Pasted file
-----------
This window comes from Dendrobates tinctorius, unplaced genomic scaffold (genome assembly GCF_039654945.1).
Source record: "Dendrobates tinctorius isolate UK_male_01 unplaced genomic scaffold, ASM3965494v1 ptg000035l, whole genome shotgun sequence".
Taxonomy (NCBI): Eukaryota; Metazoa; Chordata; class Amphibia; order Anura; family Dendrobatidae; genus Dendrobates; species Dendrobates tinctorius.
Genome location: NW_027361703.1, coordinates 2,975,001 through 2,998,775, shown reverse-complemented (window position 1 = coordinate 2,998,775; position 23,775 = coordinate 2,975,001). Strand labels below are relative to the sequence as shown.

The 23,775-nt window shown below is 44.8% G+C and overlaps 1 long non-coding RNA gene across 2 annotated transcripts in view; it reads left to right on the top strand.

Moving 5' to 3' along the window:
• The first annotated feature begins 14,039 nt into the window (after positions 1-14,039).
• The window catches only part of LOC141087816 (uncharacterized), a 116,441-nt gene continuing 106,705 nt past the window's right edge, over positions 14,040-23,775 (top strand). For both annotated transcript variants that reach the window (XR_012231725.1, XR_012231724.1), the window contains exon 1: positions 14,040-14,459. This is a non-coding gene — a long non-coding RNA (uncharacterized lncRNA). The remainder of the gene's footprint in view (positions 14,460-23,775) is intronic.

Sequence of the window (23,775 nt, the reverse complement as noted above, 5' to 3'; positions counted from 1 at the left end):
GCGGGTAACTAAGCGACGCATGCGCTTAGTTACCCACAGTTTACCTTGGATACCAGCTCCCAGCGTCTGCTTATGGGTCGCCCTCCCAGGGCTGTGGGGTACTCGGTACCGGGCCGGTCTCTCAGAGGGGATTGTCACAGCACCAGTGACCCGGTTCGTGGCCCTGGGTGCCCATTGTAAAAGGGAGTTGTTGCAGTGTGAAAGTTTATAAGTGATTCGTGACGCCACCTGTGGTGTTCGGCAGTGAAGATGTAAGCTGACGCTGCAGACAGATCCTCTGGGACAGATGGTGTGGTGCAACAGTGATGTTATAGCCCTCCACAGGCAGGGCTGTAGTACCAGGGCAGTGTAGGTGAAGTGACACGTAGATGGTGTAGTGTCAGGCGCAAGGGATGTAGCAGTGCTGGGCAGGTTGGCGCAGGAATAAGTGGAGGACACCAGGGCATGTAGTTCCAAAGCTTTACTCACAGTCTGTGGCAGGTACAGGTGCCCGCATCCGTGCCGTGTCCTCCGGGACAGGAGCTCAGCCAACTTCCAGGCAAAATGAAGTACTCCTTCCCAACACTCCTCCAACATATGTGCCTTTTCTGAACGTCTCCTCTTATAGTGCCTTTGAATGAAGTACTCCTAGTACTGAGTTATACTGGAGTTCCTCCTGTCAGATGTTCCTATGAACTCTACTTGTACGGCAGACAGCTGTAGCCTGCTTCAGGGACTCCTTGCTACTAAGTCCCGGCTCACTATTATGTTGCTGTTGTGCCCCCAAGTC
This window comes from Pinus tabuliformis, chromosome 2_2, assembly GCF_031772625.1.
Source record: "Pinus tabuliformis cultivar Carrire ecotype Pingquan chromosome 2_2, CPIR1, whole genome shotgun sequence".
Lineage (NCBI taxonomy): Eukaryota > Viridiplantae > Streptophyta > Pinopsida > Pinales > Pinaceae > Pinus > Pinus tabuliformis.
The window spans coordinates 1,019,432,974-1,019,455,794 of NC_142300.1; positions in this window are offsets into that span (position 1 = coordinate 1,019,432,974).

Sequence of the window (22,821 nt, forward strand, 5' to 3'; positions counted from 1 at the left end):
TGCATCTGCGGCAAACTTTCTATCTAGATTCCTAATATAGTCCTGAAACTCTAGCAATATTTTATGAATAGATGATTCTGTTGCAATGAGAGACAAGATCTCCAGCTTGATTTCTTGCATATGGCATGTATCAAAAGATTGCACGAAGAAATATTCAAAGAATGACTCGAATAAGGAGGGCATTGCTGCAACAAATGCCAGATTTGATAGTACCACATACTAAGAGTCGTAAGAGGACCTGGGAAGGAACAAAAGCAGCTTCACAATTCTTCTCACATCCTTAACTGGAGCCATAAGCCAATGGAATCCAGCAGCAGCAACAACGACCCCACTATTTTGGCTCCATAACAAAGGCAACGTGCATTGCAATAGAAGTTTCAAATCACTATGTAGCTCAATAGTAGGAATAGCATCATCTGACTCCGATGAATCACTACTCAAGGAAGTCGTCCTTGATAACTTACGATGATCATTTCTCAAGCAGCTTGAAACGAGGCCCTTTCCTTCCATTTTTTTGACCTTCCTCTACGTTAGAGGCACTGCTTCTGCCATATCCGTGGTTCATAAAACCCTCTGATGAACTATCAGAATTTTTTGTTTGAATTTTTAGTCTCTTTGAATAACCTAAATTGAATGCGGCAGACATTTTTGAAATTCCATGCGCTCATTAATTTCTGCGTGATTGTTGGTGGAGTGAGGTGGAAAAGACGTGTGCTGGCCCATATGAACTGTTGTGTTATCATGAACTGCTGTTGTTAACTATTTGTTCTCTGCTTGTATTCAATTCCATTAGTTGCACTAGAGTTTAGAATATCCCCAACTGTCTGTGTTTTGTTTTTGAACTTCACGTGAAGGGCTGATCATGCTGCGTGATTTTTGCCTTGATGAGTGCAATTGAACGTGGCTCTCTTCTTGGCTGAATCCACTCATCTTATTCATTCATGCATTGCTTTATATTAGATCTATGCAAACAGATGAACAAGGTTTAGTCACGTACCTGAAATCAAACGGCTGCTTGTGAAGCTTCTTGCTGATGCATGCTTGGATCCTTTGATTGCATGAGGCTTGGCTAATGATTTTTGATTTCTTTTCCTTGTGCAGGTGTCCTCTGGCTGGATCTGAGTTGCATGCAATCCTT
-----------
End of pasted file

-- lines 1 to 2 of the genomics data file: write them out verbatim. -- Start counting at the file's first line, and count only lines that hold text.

This window comes from Dendrobates tinctorius, unplaced genomic scaffold (genome assembly GCF_039654945.1).
Source record: "Dendrobates tinctorius isolate UK_male_01 unplaced genomic scaffold, ASM3965494v1 ptg000035l, whole genome shotgun sequence".